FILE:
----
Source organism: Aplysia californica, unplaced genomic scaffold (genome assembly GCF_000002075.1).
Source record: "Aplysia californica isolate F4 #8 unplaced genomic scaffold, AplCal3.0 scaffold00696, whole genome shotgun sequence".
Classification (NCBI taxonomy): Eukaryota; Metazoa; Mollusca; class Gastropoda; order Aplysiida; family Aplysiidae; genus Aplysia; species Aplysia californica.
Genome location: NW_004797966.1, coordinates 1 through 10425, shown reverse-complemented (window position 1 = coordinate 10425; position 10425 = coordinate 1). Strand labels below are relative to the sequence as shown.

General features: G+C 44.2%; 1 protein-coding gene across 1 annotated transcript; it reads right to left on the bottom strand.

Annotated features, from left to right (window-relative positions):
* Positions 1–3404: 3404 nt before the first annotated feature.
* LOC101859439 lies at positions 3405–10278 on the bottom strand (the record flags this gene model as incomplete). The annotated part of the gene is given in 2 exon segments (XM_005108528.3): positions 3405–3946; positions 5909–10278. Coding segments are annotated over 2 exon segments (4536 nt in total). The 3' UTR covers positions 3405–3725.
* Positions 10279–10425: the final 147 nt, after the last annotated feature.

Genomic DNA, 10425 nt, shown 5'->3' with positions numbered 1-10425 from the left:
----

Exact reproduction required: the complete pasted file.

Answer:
Source organism: Aplysia californica, unplaced genomic scaffold (genome assembly GCF_000002075.1).
Source record: "Aplysia californica isolate F4 #8 unplaced genomic scaffold, AplCal3.0 scaffold00696, whole genome shotgun sequence".
Classification (NCBI taxonomy): Eukaryota; Metazoa; Mollusca; class Gastropoda; order Aplysiida; family Aplysiidae; genus Aplysia; species Aplysia californica.
Genome location: NW_004797966.1, coordinates 1 through 10425, shown reverse-complemented (window position 1 = coordinate 10425; position 10425 = coordinate 1). Strand labels below are relative to the sequence as shown.

General features: G+C 44.2%; 1 protein-coding gene across 1 annotated transcript; it reads right to left on the bottom strand.

Annotated features, from left to right (window-relative positions):
* Positions 1–3404: 3404 nt before the first annotated feature.
* LOC101859439 lies at positions 3405–10278 on the bottom strand (the record flags this gene model as incomplete). The annotated part of the gene is given in 2 exon segments (XM_005108528.3): positions 3405–3946; positions 5909–10278. Coding segments are annotated over 2 exon segments (4536 nt in total). The 3' UTR covers positions 3405–3725.
* Positions 10279–10425: the final 147 nt, after the last annotated feature.

Genomic DNA, 10425 nt, shown 5'->3' with positions numbered 1-10425 from the left: